Overall, I liked this book. However, there were times when I seriously considered not finishing it. The first half+ was grossly biased against right-wingers. Now, I don’t consider myself to be right-wing. I’m not a Republican, or much of a Trump fan. But the lopsidedness of the author’s perspective was aggravating me. To be fair, he does state his bias right up front. “While I’m pretty much in the dead center on the political spectrum of my own country [Canada], I don’t want to hide the fact that on policy questions my underlying assumptions would be considered liberal by most Americans.”

But, I’m glad I stuck with it. Not only does it seem less biased in the second half, it also talks about secession!

Dispatches from the End of America

The structure of the book is in the form of “Dispatches”. In each of the first four, the author Stephen Marche describes a believable scenario that could happen in the United States, leading to “the next civil war”. Marche did quite a bit of research, speaking with political scientists, military personnel, and activists knowledgeable in each specific scenario he’s describing. He lists his sources at the end of the book.

While the scenarios are hypothetical, they’re also highly believable. This makes the book an interesting mix of nonfiction and speculative fiction. Because each scenario ends in mass deaths, they’re also rather chilling.

In Favor of “Civilized Separation”

The fifth and final dispatch speaks favorably of secession, much to my delight:

“One possible conclusion is violence. The other is civilized separation. At this point, disunion is among the best-case scenarios for the United States.”

Stephen marche, “The Next Civil War”

Marche goes on to describe how the U.S. has been a mass of cultural contradiction throughout its existence. He explains that it has had multiple, competing narratives. This dates all the way back to the writing of the Constitution, when its authors created the irrational and morally heinous “three fifths compromise” definition of Black Americans’ humanity for pragmatic power-sharing purposes.

The differences Americans face today run much deeper than Democrat vs Republican. They’re fundamentally incompatible worldviews. They can’t be negotiated. The path that does not involve mass death and suffering is secession.

“Secession would not be a failure, given the tensions tearing the United States apart.”

Marche interviews several prominent proponents of secession. One is Daniel Miller, Executive Director of the Texas Nationalist Movement (see our writeup on the Liberty Forum 2022 secession panel that included Miller). He also interviews Jason Sorens, a political scientist at Saint Anselm College in Manchester, New Hampshire. Sorens is famous (or infamous, depending on your perspective) for creating the Free State Project, an effort to encourage libertarians to relocate to New Hampshire.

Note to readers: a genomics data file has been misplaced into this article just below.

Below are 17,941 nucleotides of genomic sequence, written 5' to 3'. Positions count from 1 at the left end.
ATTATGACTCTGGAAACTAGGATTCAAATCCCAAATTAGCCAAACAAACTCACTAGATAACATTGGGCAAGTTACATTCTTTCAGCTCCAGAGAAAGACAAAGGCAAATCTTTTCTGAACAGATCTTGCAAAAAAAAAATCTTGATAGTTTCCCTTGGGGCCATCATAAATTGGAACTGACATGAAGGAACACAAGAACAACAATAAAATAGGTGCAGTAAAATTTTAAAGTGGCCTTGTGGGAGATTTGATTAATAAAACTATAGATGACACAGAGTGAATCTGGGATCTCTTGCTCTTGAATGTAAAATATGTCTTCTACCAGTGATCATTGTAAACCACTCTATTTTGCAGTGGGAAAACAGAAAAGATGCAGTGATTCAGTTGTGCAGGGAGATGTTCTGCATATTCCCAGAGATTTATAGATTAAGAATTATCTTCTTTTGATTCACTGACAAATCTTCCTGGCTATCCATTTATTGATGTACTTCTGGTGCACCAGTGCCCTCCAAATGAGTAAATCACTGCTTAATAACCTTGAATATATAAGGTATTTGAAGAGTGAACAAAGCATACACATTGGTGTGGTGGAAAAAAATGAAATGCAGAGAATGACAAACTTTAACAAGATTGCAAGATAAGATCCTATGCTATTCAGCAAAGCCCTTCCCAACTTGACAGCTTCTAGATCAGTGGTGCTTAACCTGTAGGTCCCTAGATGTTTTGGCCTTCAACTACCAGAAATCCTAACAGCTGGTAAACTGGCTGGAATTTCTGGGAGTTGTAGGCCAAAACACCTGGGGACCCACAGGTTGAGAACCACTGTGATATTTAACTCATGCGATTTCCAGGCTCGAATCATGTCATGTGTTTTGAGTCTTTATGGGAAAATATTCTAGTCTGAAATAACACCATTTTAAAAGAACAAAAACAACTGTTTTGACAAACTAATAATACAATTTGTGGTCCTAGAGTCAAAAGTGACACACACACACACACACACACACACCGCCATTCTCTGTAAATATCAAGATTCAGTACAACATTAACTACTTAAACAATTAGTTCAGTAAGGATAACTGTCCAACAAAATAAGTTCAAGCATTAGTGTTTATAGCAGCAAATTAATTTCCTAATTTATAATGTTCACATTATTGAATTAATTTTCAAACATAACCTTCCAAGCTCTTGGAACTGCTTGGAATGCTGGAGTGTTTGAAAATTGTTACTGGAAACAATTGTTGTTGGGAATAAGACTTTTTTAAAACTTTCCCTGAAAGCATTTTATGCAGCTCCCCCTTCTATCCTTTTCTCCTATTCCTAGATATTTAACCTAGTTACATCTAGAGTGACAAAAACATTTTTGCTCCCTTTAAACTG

Have the Conditions for Secession Been Met?

According to Marche, “The conditions necessary for separatism to become real are 1) that there’s a will to disunion and 2) that the political differences inside the country amount to distinct identities with geographical boundaries. The will to disunion is not yet a majority position, but it’s growing, and it’s growing consistently across the country.”

Then Marche speculates on how the U.S. would split up. He sections off the entire West Coast into a new nation called Cascadia. He has Texas achieve Miller’s goal and become The Republic of Texas. Most of the South and the Midwest become a new “Republic of the United States”. But then… he lumps New Hampshire in with the northeast, the Great Lakes region and Washington D.C. as what’s left behind in the old U.S. (Ew, gross!!)

Marche seems to have a size bias. He discusses how large, both geographically and economically, California and Texas are, and therefore believes they would work as independent nations. He then goes on to malign Scotland’s independence movement on the grounds that Scotland is just too small and would obviously need the protection of E.U. membership to survive, if it succeeds in breaking from the U.K. Check out our article discussing how New Hampshire’s size does not at all preclude it from succeeding as an independent nation.

An Idea Worth Fighting For

Marche concludes the book by stating that, despite its contradictions and conflicts, the idea of America is beautiful and worth fighting for. I agree with him. But, I think the U.S. of today is far too large to be workable. A military-industrial complex motivated to engage in eternal wars controls it. And oh, yeah, it’s bankrupt.

Like Marche, I want to keep the idea of America alive. “The rest of the world needs to imagine a place where you can become yourself, where you can shed your past, where contradictions that lead to genocide elsewhere flourish into prosperity.” Let’s do it here in an independent New Hampshire.